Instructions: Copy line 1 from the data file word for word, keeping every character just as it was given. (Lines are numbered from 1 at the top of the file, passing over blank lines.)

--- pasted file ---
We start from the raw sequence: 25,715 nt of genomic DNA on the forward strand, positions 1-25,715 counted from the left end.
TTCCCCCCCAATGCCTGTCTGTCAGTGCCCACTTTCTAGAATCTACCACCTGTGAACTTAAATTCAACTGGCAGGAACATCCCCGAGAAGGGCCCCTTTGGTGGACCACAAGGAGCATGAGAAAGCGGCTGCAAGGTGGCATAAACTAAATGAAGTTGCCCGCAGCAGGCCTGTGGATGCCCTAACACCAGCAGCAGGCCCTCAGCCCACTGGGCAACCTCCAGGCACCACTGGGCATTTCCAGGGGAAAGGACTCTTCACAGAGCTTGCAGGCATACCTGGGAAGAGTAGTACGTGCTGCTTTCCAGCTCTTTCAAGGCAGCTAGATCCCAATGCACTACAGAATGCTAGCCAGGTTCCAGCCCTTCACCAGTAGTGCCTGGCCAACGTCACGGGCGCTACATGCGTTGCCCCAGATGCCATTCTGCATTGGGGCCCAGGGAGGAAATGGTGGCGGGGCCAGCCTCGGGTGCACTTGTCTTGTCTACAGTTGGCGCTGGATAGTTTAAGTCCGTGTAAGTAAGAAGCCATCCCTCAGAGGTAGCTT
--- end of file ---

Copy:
We start from the raw sequence: 25,715 nt of genomic DNA on the forward strand, positions 1-25,715 counted from the left end.